To the editor of THE EAGLE:

Five gubernatorial candidates recently visited us here in the Berkshires, the beginning of a long and important year of politics in Massachusetts. We had a chance to hear each speak. Good folks, all of them. And while I perhaps had a sense of one of them coming more strongly into the forefront for myself, I ask myself why I’m not all that excited to jump into the political fray. Well, it’s because I can’t bear losing our current Governor Patrick. We’ve had an amazing 7-plus years of this extraordinary man who has led us to excel.

He’s led the way to leaving the recession behind faster than most states, to regain all the jobs lost in the recent recession (and we’re still adding jobs). He’s guided the helm so that our students are at the top of the charts in achievement, and our state is at the top of the charts nationally in clean and alternative energy. Under Gov. Patrick’s lead, we’ve found our way to be first in the nation in entrepreneurship, health care coverage, veterans’ services, and energy efficiency. And we don’t leave anyone out in the cold. We guarantee shelter for all.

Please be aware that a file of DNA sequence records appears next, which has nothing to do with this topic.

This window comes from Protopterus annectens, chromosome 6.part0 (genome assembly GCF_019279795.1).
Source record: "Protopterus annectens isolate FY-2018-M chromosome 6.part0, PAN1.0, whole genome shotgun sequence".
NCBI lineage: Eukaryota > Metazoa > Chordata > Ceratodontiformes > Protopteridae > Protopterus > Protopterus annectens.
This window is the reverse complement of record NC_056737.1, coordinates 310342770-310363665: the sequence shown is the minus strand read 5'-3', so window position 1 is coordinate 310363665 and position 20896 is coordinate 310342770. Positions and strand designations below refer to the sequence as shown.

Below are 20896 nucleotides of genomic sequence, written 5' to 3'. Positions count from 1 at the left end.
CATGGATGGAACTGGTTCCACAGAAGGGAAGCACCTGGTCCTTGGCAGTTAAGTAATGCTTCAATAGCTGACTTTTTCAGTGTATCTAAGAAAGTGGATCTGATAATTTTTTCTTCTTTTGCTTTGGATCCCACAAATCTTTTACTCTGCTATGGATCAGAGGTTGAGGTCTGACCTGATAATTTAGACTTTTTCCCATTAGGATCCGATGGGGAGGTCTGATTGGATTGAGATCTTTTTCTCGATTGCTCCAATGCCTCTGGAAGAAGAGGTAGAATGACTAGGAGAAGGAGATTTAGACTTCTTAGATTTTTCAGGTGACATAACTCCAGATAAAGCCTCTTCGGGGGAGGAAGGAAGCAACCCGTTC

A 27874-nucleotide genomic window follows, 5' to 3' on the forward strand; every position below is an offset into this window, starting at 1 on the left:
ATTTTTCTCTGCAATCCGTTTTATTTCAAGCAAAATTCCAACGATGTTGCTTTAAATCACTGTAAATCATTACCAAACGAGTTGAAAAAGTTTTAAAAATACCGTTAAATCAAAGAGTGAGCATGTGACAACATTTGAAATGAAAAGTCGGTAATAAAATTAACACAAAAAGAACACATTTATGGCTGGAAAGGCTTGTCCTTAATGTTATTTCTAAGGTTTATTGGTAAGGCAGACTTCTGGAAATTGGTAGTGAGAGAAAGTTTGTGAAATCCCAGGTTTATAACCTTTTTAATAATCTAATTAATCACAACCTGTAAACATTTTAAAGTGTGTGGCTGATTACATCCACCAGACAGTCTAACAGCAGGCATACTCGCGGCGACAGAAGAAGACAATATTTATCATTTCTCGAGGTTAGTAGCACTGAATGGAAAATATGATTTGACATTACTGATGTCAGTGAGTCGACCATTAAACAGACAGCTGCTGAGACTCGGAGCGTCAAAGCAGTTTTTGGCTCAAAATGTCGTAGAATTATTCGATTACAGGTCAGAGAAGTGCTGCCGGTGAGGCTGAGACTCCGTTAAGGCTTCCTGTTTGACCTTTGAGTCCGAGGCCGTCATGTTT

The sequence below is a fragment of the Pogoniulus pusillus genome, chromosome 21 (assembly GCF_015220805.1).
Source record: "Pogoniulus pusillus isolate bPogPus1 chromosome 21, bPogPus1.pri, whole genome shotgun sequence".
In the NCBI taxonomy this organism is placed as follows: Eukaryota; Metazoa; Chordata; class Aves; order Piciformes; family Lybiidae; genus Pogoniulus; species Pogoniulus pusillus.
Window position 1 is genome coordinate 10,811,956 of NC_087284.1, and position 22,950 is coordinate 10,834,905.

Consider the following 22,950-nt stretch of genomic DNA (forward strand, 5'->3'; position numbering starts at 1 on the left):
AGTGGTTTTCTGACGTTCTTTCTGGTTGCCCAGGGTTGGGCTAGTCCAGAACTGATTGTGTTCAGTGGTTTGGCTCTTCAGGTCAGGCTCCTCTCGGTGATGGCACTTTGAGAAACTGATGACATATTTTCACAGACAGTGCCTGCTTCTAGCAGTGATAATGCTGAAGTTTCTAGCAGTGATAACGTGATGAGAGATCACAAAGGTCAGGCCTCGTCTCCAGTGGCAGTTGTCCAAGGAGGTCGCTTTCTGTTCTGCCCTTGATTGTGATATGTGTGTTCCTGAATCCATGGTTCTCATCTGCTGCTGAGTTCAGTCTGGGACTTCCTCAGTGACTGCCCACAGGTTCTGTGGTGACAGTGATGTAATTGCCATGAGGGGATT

The list goes on. We have a man who governs for the long term. A man who thinks not of the election ahead, but of the generations to come. We have a man who sets a standard for humanity that has made us proud.

To me, the issue isn’t perfection, for surely there are places we might disagree. But the standard for our state has become leadership by care, by integrity, by big thinking.

So we can’t afford to sit back and bemoan the loss of a gifted governor. We have to seek out the same qualities that we have loved in yet another man or woman who courageously steps forth to run for our state’s highest office. We have to ask the important questions, and listen not only to the words, but the thoughtfulness between the words, the essence of a humanity that will meet the unknown challenges of the next four years with wisdom.

We’ve got to push the candidates to continue to make Massachusetts a state that leads the country in important ways, to continue our work in education, in energy, in the economy, and most importantly, to do so with a big listening ear, an outstretched arm, and a golden heart.

SUSAN OLSHUFF

Lenox